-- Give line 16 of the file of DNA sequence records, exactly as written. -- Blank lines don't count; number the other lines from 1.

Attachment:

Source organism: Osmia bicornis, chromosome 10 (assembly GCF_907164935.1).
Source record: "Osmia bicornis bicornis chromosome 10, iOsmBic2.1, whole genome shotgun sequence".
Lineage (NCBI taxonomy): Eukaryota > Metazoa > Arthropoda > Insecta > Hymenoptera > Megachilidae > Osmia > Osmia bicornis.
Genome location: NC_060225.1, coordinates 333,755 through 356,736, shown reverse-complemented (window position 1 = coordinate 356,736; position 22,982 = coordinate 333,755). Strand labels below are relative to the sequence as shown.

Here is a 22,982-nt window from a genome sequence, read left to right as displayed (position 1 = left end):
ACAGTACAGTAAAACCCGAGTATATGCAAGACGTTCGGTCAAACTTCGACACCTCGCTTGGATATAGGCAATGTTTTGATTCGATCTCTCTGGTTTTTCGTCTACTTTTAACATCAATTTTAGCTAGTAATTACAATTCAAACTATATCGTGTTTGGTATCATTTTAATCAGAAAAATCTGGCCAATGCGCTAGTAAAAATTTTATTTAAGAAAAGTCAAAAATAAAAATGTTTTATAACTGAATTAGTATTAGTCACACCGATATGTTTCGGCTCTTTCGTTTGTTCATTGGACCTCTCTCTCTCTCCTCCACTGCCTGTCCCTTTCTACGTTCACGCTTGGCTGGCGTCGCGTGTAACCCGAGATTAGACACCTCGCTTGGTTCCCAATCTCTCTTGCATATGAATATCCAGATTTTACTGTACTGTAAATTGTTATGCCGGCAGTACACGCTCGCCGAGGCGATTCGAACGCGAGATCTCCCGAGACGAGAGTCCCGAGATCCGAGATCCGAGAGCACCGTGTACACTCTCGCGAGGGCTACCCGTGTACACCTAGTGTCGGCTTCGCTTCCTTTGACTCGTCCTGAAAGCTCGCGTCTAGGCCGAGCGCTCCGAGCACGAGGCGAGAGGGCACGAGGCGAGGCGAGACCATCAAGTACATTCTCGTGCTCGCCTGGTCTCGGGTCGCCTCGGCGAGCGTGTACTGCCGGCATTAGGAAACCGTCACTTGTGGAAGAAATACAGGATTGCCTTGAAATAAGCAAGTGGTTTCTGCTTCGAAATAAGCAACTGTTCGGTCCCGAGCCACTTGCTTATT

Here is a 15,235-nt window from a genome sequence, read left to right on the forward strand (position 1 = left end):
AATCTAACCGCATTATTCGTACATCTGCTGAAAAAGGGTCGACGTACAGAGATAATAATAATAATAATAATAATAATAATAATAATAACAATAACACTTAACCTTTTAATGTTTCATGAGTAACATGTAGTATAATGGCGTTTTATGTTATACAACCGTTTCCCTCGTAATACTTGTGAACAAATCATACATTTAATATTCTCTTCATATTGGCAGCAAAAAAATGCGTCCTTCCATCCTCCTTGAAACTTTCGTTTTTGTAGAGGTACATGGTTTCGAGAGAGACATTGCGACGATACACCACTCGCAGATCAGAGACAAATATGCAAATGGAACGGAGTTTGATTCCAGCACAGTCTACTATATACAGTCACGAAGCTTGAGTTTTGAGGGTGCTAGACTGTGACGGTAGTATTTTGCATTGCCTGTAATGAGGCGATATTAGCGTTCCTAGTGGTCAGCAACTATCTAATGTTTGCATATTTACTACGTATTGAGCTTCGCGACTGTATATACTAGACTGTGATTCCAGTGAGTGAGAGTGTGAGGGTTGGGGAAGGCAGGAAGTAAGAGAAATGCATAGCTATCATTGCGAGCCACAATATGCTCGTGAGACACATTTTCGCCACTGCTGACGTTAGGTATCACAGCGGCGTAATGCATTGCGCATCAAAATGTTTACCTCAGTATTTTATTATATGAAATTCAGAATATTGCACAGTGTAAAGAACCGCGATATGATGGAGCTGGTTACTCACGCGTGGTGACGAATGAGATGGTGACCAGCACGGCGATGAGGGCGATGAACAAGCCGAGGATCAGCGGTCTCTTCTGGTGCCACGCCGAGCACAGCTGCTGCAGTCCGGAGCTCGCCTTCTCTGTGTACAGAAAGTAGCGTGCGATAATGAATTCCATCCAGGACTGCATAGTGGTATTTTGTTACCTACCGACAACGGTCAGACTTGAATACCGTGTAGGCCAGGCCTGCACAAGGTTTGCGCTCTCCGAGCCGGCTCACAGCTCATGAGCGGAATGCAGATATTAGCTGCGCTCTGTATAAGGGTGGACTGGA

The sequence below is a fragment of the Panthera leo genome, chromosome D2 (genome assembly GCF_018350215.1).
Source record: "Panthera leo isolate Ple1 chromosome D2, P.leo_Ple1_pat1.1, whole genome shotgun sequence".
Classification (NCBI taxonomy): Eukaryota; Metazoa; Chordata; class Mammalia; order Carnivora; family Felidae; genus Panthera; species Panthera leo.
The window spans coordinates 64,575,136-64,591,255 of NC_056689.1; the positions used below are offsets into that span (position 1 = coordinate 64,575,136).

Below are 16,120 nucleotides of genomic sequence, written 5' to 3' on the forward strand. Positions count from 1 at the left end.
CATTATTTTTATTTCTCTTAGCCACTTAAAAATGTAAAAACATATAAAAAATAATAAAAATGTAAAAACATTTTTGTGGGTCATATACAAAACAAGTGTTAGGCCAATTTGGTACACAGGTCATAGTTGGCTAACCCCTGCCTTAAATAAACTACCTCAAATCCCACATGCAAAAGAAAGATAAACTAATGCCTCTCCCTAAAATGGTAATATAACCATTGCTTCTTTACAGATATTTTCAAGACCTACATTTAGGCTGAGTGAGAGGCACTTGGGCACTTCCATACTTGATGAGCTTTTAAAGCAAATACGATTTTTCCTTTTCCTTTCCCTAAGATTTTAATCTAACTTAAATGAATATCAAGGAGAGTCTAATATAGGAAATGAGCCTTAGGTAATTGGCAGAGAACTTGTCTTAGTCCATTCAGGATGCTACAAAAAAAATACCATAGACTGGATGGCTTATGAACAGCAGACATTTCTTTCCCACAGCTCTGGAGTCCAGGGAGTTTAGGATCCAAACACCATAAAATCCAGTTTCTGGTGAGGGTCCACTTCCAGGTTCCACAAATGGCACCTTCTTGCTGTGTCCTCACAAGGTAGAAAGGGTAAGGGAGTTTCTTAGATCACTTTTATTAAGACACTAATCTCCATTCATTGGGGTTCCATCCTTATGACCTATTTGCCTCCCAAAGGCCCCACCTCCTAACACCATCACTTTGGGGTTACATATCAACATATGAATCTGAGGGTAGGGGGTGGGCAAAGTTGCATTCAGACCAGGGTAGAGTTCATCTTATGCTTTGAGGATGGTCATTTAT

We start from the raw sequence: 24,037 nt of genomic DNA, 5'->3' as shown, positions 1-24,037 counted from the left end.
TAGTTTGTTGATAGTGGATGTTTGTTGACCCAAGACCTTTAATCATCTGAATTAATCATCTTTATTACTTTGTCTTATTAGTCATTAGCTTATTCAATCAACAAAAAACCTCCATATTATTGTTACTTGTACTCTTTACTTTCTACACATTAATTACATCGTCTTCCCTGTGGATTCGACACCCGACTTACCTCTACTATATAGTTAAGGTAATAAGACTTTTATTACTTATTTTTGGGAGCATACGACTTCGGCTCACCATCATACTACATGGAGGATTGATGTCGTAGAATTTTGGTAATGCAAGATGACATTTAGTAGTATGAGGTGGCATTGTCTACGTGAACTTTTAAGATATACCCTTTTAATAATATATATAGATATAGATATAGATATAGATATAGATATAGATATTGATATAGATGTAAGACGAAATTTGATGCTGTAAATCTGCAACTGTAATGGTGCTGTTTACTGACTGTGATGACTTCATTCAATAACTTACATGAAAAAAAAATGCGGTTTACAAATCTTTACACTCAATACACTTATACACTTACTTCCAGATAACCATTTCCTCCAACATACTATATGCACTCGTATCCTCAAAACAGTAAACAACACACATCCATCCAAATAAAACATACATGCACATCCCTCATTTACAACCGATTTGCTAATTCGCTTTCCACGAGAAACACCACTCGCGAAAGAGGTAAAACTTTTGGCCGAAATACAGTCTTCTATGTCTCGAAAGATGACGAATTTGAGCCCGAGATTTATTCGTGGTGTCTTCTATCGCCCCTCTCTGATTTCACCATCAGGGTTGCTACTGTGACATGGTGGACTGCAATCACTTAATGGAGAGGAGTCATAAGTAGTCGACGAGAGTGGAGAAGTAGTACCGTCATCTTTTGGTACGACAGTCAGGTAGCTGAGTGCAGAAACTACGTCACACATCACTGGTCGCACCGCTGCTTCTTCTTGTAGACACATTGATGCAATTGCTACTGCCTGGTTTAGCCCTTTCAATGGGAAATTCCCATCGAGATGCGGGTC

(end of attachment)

TAGTTTGTTGATAGTGGATGTTTGTTGACCCAAGACCTTTAATCATCTGAATTAATCATCTTTATTACTTTGTCTTATTAGTCATTAGCTTATTCAATCAACAAAAAACCTCCATATTATTGTTACTTGTACTCTTTACTTTCTACACATTAATTACATCGTCTTCCCTGTGGATTCGACACCCGACTTACCTCTACTATATAGTTAAGGTAATAAGACTTTTATTACTTATTTTTGGGAGCATACGACTTCGGCTCACCATCATACTACATGGAGGATTGATGTCGTAGAATTTTGGTAATGCAAGATGACATTTAGTAGTATGAGGTGGCATTGTCTACGTGAACTTTTAAGATATACCCTTTTAATAATATATATAGATATAGATATAGATATAGATATAGATATAGATATTGATATAGATGTAAGACGAAATTTGATGCTGTAAATCTGCAACTGTAATGGTGCTGTTTACTGACTGTGATGACTTCATTCAATAACTTACATGAAAAAAAAATGCGGTTTACAAATCTTTACACTCAATACACTTATACACTTACTTCCAGATAACCATTTCCTCCAACATACTATATGCACTCGTATCCTCAAAACAGTAAACAACACACATCCATCCAAATAAAACATACATGCACATCCCTCATTTACAACCGATTTGCTAATTCGCTTTCCACGAGAAACACCACTCGCGAAAGAGGTAAAACTTTTGGCCGAAATACAGTCTTCTATGTCTCGAAAGATGACGAATTTGAGCCCGAGATTTATTCGTGGTGTCTTCTATCGCCCCTCTCTGATTTCACCATCAGGGTTGCTACTGTGACATGGTGGACTGCAATCACTTAATGGAGAGGAGTCATAAGTAGTCGACGAGAGTGGAGAAGTAGTACCGTCATCTTTTGGTACGACAGTCAGGTAGCTGAGTGCAGAAACTACGTCACACATCACTGGTCGCACCGCTGCTTCTTCTTGTAGACACATTGATGCAATTGCTACTGCCTGGTTTAGCCCTTTCAATGGGAAATTCCCATCGAGATGCGGGTC